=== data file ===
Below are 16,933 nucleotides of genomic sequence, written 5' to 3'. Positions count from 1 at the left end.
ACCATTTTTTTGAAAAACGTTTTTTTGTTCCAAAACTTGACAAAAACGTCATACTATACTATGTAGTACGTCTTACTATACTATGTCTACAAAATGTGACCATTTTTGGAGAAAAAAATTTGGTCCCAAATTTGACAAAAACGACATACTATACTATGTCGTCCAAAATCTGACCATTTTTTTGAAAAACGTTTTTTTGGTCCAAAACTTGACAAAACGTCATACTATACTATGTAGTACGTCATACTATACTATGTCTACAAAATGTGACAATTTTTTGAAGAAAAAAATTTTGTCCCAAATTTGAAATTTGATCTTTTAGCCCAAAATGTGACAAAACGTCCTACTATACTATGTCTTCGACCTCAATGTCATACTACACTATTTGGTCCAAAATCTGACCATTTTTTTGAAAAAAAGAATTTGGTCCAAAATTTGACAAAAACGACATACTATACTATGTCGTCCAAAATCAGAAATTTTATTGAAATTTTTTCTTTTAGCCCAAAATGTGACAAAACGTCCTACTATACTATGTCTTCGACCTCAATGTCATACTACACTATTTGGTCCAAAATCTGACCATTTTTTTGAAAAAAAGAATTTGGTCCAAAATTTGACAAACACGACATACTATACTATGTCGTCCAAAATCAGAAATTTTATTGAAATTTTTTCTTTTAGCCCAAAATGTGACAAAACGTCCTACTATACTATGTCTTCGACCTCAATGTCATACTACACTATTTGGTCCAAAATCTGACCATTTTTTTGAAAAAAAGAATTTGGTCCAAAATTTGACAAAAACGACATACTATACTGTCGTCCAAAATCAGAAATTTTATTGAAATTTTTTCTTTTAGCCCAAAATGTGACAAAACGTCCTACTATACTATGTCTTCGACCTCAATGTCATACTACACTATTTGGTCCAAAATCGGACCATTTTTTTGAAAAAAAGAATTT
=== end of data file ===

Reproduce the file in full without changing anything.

Below are 16,933 nucleotides of genomic sequence, written 5' to 3'. Positions count from 1 at the left end.
ACCATTTTTTTGAAAAACGTTTTTTTGTTCCAAAACTTGACAAAAACGTCATACTATACTATGTAGTACGTCTTACTATACTATGTCTACAAAATGTGACCATTTTTGGAGAAAAAAATTTGGTCCCAAATTTGACAAAAACGACATACTATACTATGTCGTCCAAAATCTGACCATTTTTTTGAAAAACGTTTTTTTGGTCCAAAACTTGACAAAACGTCATACTATACTATGTAGTACGTCATACTATACTATGTCTACAAAATGTGACAATTTTTTGAAGAAAAAAATTTTGTCCCAAATTTGAAATTTGATCTTTTAGCCCAAAATGTGACAAAACGTCCTACTATACTATGTCTTCGACCTCAATGTCATACTACACTATTTGGTCCAAAATCTGACCATTTTTTTGAAAAAAAGAATTTGGTCCAAAATTTGACAAAAACGACATACTATACTATGTCGTCCAAAATCAGAAATTTTATTGAAATTTTTTCTTTTAGCCCAAAATGTGACAAAACGTCCTACTATACTATGTCTTCGACCTCAATGTCATACTACACTATTTGGTCCAAAATCTGACCATTTTTTTGAAAAAAAGAATTTGGTCCAAAATTTGACAAACACGACATACTATACTATGTCGTCCAAAATCAGAAATTTTATTGAAATTTTTTCTTTTAGCCCAAAATGTGACAAAACGTCCTACTATACTATGTCTTCGACCTCAATGTCATACTACACTATTTGGTCCAAAATCTGACCATTTTTTTGAAAAAAAGAATTTGGTCCAAAATTTGACAAAAACGACATACTATACTGTCGTCCAAAATCAGAAATTTTATTGAAATTTTTTCTTTTAGCCCAAAATGTGACAAAACGTCCTACTATACTATGTCTTCGACCTCAATGTCATACTACACTATTTGGTCCAAAATCGGACCATTTTTTTGAAAAAAAGAATTT